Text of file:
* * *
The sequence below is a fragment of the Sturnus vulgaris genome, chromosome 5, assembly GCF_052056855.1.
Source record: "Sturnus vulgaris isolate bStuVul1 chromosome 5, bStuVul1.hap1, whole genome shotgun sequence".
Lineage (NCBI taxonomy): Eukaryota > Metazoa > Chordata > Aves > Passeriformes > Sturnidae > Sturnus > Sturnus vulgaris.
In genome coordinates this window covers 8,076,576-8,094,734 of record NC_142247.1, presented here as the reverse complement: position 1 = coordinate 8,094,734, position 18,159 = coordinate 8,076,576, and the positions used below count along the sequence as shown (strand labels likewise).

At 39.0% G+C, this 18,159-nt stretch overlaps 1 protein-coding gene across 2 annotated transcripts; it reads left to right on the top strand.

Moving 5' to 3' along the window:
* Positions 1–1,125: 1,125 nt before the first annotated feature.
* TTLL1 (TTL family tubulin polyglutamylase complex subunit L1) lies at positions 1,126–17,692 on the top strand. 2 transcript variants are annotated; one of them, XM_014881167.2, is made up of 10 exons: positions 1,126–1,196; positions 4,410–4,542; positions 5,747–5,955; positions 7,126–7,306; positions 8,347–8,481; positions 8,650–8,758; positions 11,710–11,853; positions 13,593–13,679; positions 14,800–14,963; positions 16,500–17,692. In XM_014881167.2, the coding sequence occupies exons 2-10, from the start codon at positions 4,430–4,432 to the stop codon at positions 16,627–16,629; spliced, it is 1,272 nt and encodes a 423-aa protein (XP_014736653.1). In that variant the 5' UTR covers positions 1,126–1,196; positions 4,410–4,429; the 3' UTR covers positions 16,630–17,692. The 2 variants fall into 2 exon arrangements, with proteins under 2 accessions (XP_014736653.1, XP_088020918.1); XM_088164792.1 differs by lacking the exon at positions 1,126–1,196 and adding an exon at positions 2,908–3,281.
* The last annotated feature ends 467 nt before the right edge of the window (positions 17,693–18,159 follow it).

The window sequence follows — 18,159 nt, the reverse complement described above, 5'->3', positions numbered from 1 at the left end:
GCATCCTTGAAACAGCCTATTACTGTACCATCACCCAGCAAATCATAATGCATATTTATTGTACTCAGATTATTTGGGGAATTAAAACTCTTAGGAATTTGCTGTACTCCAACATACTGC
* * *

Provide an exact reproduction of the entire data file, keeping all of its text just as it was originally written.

The sequence below is a fragment of the Sturnus vulgaris genome, chromosome 5, assembly GCF_052056855.1.
Source record: "Sturnus vulgaris isolate bStuVul1 chromosome 5, bStuVul1.hap1, whole genome shotgun sequence".
Lineage (NCBI taxonomy): Eukaryota > Metazoa > Chordata > Aves > Passeriformes > Sturnidae > Sturnus > Sturnus vulgaris.
In genome coordinates this window covers 8,076,576-8,094,734 of record NC_142247.1, presented here as the reverse complement: position 1 = coordinate 8,094,734, position 18,159 = coordinate 8,076,576, and the positions used below count along the sequence as shown (strand labels likewise).

At 39.0% G+C, this 18,159-nt stretch overlaps 1 protein-coding gene across 2 annotated transcripts; it reads left to right on the top strand.

Moving 5' to 3' along the window:
* Positions 1–1,125: 1,125 nt before the first annotated feature.
* TTLL1 (TTL family tubulin polyglutamylase complex subunit L1) lies at positions 1,126–17,692 on the top strand. 2 transcript variants are annotated; one of them, XM_014881167.2, is made up of 10 exons: positions 1,126–1,196; positions 4,410–4,542; positions 5,747–5,955; positions 7,126–7,306; positions 8,347–8,481; positions 8,650–8,758; positions 11,710–11,853; positions 13,593–13,679; positions 14,800–14,963; positions 16,500–17,692. In XM_014881167.2, the coding sequence occupies exons 2-10, from the start codon at positions 4,430–4,432 to the stop codon at positions 16,627–16,629; spliced, it is 1,272 nt and encodes a 423-aa protein (XP_014736653.1). In that variant the 5' UTR covers positions 1,126–1,196; positions 4,410–4,429; the 3' UTR covers positions 16,630–17,692. The 2 variants fall into 2 exon arrangements, with proteins under 2 accessions (XP_014736653.1, XP_088020918.1); XM_088164792.1 differs by lacking the exon at positions 1,126–1,196 and adding an exon at positions 2,908–3,281.
* The last annotated feature ends 467 nt before the right edge of the window (positions 17,693–18,159 follow it).

The window sequence follows — 18,159 nt, the reverse complement described above, 5'->3', positions numbered from 1 at the left end:
GCATCCTTGAAACAGCCTATTACTGTACCATCACCCAGCAAATCATAATGCATATTTATTGTACTCAGATTATTTGGGGAATTAAAACTCTTAGGAATTTGCTGTACTCCAACATACTGC